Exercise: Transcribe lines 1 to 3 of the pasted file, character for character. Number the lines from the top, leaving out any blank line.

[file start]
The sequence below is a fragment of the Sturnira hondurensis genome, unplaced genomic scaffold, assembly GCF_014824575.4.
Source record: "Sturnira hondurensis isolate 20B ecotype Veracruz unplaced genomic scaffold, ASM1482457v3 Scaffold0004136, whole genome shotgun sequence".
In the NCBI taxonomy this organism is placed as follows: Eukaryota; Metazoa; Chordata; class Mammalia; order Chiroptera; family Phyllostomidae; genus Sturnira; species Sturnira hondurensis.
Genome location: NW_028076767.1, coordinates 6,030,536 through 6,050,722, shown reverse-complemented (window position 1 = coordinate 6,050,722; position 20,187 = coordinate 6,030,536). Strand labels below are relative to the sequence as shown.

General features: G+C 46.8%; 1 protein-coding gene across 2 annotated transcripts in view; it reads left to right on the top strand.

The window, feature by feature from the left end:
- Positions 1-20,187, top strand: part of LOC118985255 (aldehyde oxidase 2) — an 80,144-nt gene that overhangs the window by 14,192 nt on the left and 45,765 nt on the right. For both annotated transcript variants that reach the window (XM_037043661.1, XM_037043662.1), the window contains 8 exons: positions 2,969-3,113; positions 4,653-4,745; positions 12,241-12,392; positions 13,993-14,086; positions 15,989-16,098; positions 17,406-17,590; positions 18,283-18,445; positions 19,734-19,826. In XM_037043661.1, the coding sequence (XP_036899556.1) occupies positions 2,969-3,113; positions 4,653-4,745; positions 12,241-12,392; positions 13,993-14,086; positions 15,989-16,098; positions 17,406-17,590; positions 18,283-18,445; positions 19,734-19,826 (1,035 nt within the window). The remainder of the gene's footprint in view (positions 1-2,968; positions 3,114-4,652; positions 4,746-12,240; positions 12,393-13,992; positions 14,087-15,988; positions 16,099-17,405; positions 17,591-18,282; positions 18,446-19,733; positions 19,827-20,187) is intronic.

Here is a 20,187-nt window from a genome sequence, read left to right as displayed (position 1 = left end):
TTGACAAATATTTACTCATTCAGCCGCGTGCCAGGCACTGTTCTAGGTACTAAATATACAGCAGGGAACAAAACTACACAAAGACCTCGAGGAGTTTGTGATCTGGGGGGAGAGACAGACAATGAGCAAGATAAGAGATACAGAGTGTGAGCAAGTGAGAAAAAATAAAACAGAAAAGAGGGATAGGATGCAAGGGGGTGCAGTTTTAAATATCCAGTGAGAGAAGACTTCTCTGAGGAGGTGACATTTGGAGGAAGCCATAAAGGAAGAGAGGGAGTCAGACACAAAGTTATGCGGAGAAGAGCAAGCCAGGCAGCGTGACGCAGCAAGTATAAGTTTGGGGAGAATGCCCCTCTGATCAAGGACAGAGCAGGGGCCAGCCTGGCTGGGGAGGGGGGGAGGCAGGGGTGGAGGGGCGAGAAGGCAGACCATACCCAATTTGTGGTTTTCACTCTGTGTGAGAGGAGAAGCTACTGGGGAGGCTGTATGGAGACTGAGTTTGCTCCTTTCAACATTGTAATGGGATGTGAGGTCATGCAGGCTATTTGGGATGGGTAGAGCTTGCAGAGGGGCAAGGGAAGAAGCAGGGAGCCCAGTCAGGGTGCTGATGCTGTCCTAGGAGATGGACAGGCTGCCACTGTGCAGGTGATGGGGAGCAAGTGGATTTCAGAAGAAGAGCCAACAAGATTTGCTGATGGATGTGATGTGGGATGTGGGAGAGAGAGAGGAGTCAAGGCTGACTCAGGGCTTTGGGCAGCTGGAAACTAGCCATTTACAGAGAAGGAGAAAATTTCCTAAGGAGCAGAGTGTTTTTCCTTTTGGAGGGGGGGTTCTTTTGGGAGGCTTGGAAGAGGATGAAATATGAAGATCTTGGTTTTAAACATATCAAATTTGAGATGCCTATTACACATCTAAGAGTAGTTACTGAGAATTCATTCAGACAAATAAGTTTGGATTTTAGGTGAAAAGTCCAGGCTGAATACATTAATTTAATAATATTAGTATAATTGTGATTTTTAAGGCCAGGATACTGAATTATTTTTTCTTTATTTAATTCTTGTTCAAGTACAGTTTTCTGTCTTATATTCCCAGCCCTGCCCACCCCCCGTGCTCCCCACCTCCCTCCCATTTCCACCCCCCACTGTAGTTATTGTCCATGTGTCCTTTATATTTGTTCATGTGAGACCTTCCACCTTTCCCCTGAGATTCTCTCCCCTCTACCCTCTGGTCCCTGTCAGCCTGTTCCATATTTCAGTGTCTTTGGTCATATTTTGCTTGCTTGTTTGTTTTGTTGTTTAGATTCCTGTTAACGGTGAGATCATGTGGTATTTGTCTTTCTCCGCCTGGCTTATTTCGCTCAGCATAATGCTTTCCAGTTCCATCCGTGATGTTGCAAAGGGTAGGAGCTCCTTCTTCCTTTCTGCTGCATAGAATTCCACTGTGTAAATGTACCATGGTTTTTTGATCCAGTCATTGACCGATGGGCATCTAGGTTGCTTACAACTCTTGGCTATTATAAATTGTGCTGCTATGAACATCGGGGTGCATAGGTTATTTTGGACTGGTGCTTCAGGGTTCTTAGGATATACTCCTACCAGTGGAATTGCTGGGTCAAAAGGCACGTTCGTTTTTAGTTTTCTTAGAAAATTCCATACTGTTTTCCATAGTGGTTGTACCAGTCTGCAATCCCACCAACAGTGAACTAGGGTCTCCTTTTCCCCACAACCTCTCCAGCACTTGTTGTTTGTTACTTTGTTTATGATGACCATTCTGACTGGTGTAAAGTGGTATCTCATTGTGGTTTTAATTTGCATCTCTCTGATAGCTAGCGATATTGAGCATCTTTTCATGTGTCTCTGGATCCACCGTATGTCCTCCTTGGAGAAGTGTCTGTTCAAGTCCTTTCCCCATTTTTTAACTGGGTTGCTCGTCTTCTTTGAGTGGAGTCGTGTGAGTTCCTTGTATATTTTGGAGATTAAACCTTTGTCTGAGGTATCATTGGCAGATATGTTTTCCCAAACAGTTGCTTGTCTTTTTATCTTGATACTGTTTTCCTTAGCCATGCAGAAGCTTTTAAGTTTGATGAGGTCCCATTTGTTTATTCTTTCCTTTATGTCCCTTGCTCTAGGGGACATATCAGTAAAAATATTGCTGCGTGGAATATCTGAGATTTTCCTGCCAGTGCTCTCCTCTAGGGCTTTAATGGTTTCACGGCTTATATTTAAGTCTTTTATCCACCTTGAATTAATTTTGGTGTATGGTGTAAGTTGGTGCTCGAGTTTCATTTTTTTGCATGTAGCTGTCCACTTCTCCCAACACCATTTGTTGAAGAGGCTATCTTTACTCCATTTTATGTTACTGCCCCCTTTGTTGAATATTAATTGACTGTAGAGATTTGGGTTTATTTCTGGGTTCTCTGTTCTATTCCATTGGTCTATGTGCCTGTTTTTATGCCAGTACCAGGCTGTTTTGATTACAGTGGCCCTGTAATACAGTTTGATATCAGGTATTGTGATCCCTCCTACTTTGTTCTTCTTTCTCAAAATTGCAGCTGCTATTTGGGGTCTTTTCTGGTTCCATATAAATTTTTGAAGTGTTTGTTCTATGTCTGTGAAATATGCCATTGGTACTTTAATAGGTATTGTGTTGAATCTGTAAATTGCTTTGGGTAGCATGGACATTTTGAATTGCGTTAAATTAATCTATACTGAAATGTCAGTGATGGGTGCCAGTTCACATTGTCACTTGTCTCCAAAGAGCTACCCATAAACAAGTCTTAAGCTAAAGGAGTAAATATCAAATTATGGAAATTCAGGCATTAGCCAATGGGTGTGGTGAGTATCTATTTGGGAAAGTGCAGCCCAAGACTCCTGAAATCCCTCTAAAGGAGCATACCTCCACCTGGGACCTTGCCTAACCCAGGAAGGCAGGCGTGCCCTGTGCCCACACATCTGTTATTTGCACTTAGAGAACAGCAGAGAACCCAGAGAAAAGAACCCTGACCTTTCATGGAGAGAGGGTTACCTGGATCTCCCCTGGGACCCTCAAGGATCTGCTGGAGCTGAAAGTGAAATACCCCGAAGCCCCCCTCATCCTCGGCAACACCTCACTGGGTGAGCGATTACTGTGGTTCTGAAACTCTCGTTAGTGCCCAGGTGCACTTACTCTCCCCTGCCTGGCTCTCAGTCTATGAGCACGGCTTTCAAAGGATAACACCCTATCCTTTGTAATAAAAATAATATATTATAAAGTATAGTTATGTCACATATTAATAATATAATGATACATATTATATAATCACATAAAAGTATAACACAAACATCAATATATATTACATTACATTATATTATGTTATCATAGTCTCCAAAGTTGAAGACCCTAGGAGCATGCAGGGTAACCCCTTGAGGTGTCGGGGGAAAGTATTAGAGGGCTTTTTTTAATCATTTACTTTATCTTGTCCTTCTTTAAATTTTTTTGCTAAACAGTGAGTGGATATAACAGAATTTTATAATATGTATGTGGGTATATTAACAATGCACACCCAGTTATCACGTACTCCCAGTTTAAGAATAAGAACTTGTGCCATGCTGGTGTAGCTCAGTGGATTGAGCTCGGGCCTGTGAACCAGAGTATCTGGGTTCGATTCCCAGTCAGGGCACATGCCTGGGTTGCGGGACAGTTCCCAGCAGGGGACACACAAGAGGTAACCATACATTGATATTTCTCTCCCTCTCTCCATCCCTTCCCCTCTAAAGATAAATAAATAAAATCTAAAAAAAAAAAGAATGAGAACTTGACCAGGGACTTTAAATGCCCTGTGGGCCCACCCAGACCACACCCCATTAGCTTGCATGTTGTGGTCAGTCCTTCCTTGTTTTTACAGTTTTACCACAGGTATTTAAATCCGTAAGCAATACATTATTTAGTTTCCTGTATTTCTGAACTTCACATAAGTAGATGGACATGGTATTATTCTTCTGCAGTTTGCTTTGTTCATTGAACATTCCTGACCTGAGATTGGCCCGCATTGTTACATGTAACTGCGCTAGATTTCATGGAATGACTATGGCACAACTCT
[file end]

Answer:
The sequence below is a fragment of the Sturnira hondurensis genome, unplaced genomic scaffold, assembly GCF_014824575.4.
Source record: "Sturnira hondurensis isolate 20B ecotype Veracruz unplaced genomic scaffold, ASM1482457v3 Scaffold0004136, whole genome shotgun sequence".
In the NCBI taxonomy this organism is placed as follows: Eukaryota; Metazoa; Chordata; class Mammalia; order Chiroptera; family Phyllostomidae; genus Sturnira; species Sturnira hondurensis.